…When defeat overtakes a man, the easiest and most logical thing to do is to quit.
I was first hit by the failure bus a few years back–thus I made the decision to close the doors on my first big entrepreneurial venture: Ragtube.com, an Indie music video site I created at my kitchen table.
In the end, the decision to cut my losses and close shop was made in a heartbeat. The light bulb finally went off in my head: It had to be done. Although the final decision to pull the plug came quickly, it was precipitated by months of struggling, massive server interruption, and analyzing the many factors that were just plain out of my control.
When the light bulb finally triggered, I cryed. I made up this huge lie, which I told to anyone that would ask about Ragtube, but in the end, I did not have the capital, nor technical chops to keep her running. I shut my computer, turned off the lamp, and freakin cried.
While there are many factors that contributed to Ragtube’s ultimate demise, I want to focus on the factors that truly helped me understand that it was time to walk away.
Missing the mark on volume projections. After almost 3 years in business, I wasn’t close to hitting my initial projections for daily traffic. It was easy at the beginning to blame the miscalculations on the lack of awareness on the net. I believed that even if my marketing was off, if I just adjusted my variable costs to match, I could get the exposure and be a household name.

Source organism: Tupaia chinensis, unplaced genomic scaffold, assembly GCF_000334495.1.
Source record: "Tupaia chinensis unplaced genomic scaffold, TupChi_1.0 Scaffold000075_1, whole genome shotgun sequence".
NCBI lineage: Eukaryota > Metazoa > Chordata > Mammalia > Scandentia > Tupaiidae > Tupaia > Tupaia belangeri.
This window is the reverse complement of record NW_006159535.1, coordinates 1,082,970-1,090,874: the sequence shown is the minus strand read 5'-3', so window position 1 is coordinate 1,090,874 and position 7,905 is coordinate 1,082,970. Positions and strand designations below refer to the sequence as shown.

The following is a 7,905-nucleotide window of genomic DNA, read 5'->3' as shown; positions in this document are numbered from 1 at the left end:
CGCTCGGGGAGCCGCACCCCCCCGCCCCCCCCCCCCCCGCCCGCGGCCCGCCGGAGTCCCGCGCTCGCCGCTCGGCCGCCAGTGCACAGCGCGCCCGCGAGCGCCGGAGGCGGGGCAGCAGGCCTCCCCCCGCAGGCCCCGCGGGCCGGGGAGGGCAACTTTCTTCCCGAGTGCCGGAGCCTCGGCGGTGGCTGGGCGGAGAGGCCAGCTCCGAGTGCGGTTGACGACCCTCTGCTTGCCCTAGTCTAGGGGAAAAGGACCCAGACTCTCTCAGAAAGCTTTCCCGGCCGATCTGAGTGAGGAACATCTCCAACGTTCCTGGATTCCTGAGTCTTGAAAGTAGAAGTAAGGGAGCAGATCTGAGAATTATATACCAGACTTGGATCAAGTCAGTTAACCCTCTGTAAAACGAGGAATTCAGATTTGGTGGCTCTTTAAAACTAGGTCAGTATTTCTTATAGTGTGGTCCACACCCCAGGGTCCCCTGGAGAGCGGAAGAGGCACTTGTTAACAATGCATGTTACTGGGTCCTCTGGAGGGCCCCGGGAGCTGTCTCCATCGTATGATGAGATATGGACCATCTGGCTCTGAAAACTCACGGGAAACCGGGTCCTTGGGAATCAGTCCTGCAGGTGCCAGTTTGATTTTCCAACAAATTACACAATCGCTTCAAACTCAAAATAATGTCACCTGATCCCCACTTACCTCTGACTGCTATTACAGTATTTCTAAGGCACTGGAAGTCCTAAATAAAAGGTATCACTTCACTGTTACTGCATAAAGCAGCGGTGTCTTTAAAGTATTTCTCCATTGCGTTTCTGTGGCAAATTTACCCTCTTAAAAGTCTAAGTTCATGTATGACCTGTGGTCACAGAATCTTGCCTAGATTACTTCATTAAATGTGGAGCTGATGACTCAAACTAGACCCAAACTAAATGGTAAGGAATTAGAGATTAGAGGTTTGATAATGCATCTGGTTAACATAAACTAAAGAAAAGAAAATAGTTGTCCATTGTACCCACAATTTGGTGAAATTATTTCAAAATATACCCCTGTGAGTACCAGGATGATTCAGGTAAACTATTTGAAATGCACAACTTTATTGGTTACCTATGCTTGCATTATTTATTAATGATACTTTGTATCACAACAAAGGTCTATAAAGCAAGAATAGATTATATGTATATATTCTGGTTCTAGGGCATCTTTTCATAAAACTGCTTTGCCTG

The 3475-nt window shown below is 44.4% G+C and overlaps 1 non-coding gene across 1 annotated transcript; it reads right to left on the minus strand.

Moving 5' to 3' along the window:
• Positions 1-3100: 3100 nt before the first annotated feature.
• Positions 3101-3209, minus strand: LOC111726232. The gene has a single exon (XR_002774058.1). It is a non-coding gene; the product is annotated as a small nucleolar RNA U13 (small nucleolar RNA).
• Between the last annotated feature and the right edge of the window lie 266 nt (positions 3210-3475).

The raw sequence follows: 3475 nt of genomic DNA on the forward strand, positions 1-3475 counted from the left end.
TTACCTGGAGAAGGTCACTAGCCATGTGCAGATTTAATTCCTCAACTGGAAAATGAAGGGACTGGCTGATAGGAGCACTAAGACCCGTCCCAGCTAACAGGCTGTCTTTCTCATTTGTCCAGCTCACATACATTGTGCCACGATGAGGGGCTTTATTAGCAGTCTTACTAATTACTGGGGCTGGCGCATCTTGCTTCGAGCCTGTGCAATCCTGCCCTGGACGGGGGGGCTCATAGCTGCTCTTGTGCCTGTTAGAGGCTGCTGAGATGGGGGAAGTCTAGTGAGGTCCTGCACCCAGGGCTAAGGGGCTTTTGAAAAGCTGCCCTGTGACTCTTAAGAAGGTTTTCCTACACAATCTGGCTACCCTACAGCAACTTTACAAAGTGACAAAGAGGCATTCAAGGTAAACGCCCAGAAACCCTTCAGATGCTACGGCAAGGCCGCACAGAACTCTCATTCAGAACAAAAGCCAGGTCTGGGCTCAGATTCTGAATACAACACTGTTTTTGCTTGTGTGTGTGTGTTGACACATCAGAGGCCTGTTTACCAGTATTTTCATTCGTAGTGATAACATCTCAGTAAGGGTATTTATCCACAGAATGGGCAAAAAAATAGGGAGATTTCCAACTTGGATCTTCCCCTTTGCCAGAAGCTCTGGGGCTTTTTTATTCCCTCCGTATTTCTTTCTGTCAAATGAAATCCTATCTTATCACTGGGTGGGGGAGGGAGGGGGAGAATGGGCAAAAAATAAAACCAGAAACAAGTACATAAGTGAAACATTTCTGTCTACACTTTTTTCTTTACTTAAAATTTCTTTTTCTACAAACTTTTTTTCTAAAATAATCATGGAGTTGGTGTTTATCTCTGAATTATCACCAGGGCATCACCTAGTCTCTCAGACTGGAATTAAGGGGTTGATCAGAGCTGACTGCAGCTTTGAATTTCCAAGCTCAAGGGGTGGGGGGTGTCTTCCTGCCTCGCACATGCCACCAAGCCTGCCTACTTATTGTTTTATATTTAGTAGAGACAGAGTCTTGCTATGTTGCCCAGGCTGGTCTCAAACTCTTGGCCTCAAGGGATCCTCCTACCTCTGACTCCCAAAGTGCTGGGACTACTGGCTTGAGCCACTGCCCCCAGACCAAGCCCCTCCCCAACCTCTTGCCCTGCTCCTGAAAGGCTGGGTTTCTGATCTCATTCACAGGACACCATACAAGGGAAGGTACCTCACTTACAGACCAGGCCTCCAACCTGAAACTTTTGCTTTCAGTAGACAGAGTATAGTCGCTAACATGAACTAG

Then finally, it was time to admit my business model/plan/ideal were so far off, it was nearly impossible to over look them anymore. I really don’t want to get into everything that went wrong because that’s not why I wrote this. I wrote this as a friend… a distant friend that wants to be honest with you.
When your expenses begin to exceed revenue, [While its normal for a newly launched business to have expenses outpace sales, a business can’t surive forever if there is no profit.] you must be honest with yourself, and ask the question: Am I throwing money away?
Another reality I discovered was after months and months of cutting costs and brainstorming marketing ideas to bring in more traffic, it was hard to feel motivated. Walking into work knowing the money is almost gone became painful–like I was starting to realize soon and very soon I may not have a place of employment. Partner meetings became stressful, as I racked my brains for ideas that might save a business I had grown to love so much. Hope was a wave we could ride only for so long.
That said, saying goodbye to the business, the people and physical location was very difficult. But like the sting that remains after a messy breakup, eventually the pain dissipates. Each time you tell the story, share what you’ve done and discover and rediscover how much you’ve learned, it becomes more clear that failure really isn’t the right word at all. Closure, maybe.
The doors are closed, but the lessons learned and experiences gained are forever ingrained. That is entrepreneurship and that can never be seen as failure.
Ok like I always write… hope you enjoyed the read, and if you feel I plagiarized some of the material, I probably did.
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